Skip to main content Skip to local navigation

Schulich Professor Robert Kozinets on Oprah's marketing legacy

Schulich Professor Robert Kozinets on Oprah's marketing legacy

With The Oprah Winfrey Show poised to air its final segment on Wednesday, the Toronto Star examines the five overarching aspects of being Oprah May 19:

[One of them is] Marketing Maven: Authors, small business owners and President Barack Obama can attest to "The Oprah Effect". The term was coined to describe how sales of everything, from pyjamas to the classic novel Anna Karenina, skyrocket after her endorsement. Winfrey’s imprimatur is credited both with helping to sell 30 million books since the launch of her book club in 1996 and electing the first black president.Conversely, she was sued by the cattle ranchers because they claimed that her comments about never eating another burger during a segment about mad cow disease lost them $11 million in business.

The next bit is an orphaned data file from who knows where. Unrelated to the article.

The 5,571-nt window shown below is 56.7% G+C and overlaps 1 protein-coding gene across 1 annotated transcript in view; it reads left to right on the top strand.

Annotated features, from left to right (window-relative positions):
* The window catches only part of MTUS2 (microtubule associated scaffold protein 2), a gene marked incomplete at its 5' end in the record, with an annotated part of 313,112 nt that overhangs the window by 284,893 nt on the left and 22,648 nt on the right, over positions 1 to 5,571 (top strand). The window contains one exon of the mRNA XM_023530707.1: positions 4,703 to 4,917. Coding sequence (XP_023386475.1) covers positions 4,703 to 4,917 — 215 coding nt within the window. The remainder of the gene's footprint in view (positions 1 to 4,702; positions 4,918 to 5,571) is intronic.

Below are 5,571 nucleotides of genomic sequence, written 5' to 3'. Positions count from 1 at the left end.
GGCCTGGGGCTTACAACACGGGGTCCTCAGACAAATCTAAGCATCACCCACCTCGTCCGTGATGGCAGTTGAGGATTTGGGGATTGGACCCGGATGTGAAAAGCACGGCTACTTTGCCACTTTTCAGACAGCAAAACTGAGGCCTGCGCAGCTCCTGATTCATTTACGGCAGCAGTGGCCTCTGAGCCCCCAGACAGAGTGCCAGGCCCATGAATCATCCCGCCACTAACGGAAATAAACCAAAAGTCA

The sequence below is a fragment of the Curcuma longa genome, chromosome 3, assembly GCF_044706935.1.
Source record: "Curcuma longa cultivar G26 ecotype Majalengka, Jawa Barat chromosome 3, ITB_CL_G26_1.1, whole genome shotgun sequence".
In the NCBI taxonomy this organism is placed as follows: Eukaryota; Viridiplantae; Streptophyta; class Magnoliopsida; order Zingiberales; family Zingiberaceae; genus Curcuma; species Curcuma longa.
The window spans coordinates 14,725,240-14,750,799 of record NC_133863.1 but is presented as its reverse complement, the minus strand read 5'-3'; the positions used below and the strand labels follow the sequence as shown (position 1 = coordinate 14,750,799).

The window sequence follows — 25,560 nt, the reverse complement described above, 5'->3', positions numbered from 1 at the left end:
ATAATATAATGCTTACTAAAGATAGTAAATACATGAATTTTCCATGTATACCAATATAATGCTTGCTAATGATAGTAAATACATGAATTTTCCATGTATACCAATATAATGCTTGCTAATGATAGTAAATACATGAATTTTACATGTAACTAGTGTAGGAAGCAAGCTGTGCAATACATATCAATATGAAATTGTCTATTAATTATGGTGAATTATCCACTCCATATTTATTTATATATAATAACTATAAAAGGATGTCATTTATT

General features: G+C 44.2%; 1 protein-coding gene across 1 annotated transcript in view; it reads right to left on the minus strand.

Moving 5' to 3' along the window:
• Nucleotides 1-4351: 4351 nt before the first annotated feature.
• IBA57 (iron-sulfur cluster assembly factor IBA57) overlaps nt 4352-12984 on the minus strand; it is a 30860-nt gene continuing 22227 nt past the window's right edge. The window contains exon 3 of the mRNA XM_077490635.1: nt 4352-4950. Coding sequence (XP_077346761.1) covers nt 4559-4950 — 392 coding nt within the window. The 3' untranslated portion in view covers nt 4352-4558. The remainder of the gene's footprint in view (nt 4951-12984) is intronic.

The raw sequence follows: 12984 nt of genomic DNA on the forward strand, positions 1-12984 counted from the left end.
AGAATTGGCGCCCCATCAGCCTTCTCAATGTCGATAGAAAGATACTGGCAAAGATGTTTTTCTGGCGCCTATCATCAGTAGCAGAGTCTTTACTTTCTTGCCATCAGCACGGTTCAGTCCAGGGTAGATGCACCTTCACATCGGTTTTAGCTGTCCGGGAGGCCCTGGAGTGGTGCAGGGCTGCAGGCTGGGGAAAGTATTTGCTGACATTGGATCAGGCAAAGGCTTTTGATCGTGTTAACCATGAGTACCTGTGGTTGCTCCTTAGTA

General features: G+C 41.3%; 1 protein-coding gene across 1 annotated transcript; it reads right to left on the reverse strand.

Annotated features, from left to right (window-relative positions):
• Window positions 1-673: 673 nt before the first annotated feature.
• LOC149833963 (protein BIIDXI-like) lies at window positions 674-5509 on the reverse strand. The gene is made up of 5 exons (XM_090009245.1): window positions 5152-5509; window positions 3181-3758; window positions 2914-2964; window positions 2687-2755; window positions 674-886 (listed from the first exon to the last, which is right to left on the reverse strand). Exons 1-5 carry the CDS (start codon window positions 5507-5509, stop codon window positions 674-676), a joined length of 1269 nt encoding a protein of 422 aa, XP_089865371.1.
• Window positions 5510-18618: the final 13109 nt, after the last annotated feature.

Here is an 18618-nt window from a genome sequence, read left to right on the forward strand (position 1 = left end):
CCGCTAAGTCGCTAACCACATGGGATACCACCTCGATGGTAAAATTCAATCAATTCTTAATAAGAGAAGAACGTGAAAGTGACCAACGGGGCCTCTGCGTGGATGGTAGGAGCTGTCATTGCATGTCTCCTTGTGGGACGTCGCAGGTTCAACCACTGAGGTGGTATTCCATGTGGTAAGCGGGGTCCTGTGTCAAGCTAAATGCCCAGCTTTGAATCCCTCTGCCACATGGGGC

“There’s never been a product placement or a PR phenomenon like Oprah before and we may not see her kind again,” said Robert Kozinets, professor of marketing at the Schulich School of Business.

“But the most remarkable part of her legacy is not the economic impact, which everyone knows; it’s the fact that she’s managed to maintain the public trust and have a widespread image of integrity. Considering the amount of product placement on her show, she didn’t ever give the impression that she was a sellout. She managed her image extremely well.”

. . .

With Winfrey only committed to appearing in about 70 hours of programming on [her new network] OWN in 2011, it remains to seen if a behind-the-scenes-role will be the best use of her expertise and energy.

Kozinets remembers Winfrey from his stint at Chicago’s Kellogg School of Management, where she taught a Dynamics of Leadership course with beau Stedman Graham in the late ’90s.

“It was a very popular class,” he recalled. “She brought in Henry Kissinger, Coretta Scott King and Jeff Bezos as guests. But she got tired of it, because she didn’t want to do her own grading and the dean insisted she grade her own papers.”

Posted by Elizabeth Monier-Williams, research communications officer, with files courtesy of YFile – York University’s daily e-bulletin.